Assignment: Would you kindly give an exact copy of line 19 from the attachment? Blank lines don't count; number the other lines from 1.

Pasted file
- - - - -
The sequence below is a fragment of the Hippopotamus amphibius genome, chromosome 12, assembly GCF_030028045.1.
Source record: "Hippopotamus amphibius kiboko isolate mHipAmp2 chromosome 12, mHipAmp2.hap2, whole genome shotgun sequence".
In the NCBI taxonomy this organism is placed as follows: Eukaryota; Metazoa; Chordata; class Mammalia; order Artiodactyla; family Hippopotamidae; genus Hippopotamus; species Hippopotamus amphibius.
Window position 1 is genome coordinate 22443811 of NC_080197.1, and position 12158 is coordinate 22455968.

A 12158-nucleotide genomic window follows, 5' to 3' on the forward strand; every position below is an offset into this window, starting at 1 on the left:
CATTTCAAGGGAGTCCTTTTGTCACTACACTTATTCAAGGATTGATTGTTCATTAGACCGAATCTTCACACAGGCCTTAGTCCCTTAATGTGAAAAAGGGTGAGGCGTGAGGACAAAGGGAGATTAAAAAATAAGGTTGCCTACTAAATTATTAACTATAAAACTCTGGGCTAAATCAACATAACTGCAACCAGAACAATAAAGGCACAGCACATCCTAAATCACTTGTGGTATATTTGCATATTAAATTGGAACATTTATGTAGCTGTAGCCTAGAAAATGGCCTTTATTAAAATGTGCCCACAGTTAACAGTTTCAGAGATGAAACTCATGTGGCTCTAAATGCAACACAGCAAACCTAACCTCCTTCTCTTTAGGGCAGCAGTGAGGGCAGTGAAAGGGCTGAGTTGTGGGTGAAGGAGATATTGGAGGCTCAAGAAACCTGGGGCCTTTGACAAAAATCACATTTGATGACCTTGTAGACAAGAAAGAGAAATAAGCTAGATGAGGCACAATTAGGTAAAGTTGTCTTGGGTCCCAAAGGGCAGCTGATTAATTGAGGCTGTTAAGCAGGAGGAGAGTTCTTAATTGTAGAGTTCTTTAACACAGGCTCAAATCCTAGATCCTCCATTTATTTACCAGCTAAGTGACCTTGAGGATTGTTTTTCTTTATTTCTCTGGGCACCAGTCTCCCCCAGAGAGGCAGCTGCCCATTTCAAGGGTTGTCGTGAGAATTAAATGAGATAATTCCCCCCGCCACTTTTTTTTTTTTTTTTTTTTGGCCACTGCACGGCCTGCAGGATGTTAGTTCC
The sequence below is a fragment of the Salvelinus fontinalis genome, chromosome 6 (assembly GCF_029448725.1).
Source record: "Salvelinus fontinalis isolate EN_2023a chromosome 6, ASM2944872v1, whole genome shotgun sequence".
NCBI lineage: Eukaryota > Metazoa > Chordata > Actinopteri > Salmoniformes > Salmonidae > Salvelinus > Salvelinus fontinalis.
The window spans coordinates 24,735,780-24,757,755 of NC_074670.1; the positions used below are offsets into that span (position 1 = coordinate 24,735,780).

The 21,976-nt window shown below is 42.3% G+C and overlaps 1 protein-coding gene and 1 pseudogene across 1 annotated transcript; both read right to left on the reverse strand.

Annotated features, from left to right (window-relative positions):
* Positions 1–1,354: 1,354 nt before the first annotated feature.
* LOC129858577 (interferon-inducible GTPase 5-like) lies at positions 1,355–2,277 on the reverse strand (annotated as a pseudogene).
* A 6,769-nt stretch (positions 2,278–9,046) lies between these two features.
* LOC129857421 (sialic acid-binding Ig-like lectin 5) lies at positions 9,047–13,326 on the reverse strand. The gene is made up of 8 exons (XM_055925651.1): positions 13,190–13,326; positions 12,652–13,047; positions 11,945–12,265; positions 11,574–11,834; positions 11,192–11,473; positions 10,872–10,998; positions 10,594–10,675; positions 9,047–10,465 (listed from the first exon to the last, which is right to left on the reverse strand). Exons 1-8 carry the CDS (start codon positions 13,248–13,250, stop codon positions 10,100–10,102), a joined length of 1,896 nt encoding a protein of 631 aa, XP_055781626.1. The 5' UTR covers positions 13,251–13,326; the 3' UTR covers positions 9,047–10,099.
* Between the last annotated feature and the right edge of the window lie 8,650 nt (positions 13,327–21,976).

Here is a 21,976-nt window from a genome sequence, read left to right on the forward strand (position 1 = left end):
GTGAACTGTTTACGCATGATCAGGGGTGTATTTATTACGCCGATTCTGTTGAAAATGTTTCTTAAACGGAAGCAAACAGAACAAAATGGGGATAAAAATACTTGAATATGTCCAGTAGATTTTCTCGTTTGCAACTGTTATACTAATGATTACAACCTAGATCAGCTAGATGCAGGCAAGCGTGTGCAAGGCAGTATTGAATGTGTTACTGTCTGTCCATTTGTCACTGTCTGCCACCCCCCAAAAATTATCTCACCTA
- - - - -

GTGAACTGTTTACGCATGATCAGGGGTGTATTTATTACGCCGATTCTGTTGAAAATGTTTCTTAAACGGAAGCAAACAGAACAAAATGGGGATAAAAATACTTGAATATGTCCAGTAGATTTTCTCGTTTGCAACTGTTATACTAATGATTACAACCTAGATCAGCTAGATGCAGGCAAGCGTGTGCAAGGCAGTATTGAATGTGTTACTGTCTGTCCATTTGTCACTGTCTGCCACCCCCCAAAAATTATCTCACCTA